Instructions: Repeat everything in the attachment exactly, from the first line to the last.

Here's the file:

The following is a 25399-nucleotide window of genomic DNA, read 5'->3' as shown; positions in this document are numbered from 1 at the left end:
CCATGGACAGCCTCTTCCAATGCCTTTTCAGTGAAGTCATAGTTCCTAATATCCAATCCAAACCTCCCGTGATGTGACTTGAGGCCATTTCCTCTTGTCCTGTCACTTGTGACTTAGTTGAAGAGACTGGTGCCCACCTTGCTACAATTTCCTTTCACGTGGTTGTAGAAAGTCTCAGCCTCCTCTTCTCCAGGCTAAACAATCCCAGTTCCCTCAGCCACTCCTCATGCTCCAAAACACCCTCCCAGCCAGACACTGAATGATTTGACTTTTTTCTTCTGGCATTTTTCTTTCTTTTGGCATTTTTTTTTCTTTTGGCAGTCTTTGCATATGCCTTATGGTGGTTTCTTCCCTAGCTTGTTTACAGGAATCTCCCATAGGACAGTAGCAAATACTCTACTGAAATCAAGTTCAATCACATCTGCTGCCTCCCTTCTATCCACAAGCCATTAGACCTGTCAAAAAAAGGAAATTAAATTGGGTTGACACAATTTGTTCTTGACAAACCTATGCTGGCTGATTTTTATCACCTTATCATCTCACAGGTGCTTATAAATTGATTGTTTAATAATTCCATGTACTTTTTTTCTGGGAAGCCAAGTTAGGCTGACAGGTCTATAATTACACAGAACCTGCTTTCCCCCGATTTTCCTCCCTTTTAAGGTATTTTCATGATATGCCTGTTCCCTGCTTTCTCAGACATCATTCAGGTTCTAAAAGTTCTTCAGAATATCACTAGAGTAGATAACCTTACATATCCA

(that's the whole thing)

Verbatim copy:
The following is a 25399-nucleotide window of genomic DNA, read 5'->3' as shown; positions in this document are numbered from 1 at the left end:
CCATGGACAGCCTCTTCCAATGCCTTTTCAGTGAAGTCATAGTTCCTAATATCCAATCCAAACCTCCCGTGATGTGACTTGAGGCCATTTCCTCTTGTCCTGTCACTTGTGACTTAGTTGAAGAGACTGGTGCCCACCTTGCTACAATTTCCTTTCACGTGGTTGTAGAAAGTCTCAGCCTCCTCTTCTCCAGGCTAAACAATCCCAGTTCCCTCAGCCACTCCTCATGCTCCAAAACACCCTCCCAGCCAGACACTGAATGATTTGACTTTTTTCTTCTGGCATTTTTCTTTCTTTTGGCATTTTTTTTTCTTTTGGCAGTCTTTGCATATGCCTTATGGTGGTTTCTTCCCTAGCTTGTTTACAGGAATCTCCCATAGGACAGTAGCAAATACTCTACTGAAATCAAGTTCAATCACATCTGCTGCCTCCCTTCTATCCACAAGCCATTAGACCTGTCAAAAAAAGGAAATTAAATTGGGTTGACACAATTTGTTCTTGACAAACCTATGCTGGCTGATTTTTATCACCTTATCATCTCACAGGTGCTTATAAATTGATTGTTTAATAATTCCATGTACTTTTTTTCTGGGAAGCCAAGTTAGGCTGACAGGTCTATAATTACACAGAACCTGCTTTCCCCCGATTTTCCTCCCTTTTAAGGTATTTTCATGATATGCCTGTTCCCTGCTTTCTCAGACATCATTCAGGTTCTAAAAGTTCTTCAGAATATCACTAGAGTAGATAACCTTACATATCCA